Three young Ethiopian children have been left without a mother following a fatal fire that ripped through their new home just weeks before Christmas.
Ethiopian woman Meme Woldeyesus's body was found in the rear bedroom of her Waterview home by firefighters as they battled a fire that broke out just before 10.30am.
A post-mortem examination due to be carried out this morning will determine how she died but neighbours said the blaze was so intense windows were smashing in the heat and flames were seen reaching well above the roof of the Housing New Zealand home which the family had only recently moved into.
It is understood the mother was in her early 30s and had three children.
Close friend Fetiya Mohammed said Ms Woldeyesus came to New Zealand recently to be with her sister, who had arrived here as a refugee at least seven years ago.
"She was a lovely woman trying to settle in New Zealand, struggling so hard for her children, teaching them to get ahead.
"In New Zealand it's not easy to settle: the language barriers, the cultural barriers, finding a house is difficult, you aren't able to study immediately, but she was doing okay.
"She just got her Housing New Zealand house and ... she was trying to register to study next year."
One of her children, a 5-year-old son, was in class at Waterview Primary School when he was told of his mother's death.
School principal Brett Skeen said he was "a gorgeous little boy".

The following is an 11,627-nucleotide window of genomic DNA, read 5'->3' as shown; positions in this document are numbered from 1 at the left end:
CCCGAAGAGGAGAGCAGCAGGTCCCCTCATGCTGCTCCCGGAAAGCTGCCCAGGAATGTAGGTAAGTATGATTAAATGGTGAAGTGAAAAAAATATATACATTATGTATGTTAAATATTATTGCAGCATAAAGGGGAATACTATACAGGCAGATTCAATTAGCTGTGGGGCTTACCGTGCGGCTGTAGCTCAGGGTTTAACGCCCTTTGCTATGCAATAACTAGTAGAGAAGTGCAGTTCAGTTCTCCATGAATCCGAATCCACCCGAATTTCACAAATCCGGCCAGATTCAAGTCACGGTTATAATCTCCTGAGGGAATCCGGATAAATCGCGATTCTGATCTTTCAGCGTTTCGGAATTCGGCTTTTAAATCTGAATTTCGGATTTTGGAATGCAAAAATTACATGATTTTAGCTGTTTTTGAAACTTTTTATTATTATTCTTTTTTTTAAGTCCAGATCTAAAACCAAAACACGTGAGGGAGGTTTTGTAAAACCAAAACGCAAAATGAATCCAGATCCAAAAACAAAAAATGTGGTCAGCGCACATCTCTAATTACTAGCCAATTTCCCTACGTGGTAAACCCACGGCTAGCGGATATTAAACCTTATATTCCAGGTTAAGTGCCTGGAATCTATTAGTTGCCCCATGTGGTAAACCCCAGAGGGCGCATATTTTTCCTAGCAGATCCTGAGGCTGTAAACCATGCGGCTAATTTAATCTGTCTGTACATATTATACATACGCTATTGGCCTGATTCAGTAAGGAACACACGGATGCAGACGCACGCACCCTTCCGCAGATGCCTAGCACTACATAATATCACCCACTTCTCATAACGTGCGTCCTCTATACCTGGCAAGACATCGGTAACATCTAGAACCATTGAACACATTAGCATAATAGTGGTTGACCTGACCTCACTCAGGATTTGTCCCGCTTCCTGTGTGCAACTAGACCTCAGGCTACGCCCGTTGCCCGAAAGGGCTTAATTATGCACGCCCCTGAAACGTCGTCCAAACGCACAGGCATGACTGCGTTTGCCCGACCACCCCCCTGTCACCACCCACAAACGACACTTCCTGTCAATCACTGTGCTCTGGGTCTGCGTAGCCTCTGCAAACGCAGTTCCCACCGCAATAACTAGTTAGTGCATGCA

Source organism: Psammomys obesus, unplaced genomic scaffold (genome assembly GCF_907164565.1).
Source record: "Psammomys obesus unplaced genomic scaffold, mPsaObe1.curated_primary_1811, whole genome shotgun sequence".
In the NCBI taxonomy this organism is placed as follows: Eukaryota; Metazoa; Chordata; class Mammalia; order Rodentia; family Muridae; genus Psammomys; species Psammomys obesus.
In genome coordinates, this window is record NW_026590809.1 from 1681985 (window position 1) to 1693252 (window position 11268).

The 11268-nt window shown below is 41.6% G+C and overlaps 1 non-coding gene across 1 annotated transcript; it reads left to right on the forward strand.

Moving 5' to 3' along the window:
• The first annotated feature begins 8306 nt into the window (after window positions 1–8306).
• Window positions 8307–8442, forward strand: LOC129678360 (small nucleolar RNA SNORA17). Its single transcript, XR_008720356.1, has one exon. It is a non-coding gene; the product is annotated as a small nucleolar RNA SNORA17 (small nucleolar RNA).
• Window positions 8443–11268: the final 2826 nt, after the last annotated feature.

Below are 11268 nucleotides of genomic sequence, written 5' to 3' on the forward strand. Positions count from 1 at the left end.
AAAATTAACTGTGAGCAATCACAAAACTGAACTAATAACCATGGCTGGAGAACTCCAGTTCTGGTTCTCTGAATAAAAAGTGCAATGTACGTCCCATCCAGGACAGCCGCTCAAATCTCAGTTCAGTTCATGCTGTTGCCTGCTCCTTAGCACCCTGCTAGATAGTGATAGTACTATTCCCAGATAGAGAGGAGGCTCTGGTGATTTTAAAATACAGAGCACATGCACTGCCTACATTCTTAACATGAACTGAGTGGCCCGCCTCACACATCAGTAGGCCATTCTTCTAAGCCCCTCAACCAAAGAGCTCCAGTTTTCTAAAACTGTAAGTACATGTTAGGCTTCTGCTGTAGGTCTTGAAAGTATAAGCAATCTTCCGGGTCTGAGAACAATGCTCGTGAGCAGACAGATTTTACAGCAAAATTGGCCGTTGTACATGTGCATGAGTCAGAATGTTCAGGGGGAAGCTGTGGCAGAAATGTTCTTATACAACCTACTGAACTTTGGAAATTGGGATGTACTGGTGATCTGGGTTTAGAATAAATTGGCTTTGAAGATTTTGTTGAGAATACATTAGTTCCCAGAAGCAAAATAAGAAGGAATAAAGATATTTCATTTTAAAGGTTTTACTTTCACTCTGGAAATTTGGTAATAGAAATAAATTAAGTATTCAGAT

He had just written a story about how Christmas here was different to in Ethiopia, and the things he was going to do with his mum these holidays.
"But now, unfortunately, that's not going to happen.
"So the message I'm giving to all the parents here is that there's this boy who can't go home and hug his mum tonight so make sure when your children come home give them a good hug."
The boy had been picked up by extended family who were looking after him, along with Ms Woldeyesus' other two children.
Fire safety officer Ray Coleman said it had not been established how the fire started and police and the Fire Service would continue examining the scene.
Asked whether the fire was being treated as suspicious, Mr Coleman said: "We're not treating it as anything at the moment but then it was a fatal fire so we're still processing the wheres and whens and whys before deciding whether it was suspicious or otherwise."
Neighbour James Connoley said he came out of his house when he heard someone yelling "fire, fire, fire".
"The flames were gushing higher than the roof. It was huge, they were just pouring out."
Another neighbour, Aaron Wells, said: "It's really sad, just yesterday I ... asked her whether she was going to plant anything in her garden and she said 'yeah, they were going to dig the garden up once they'd settled'."
Members of the Ethiopian community, including women in veils, spent much of yesterday outside the home.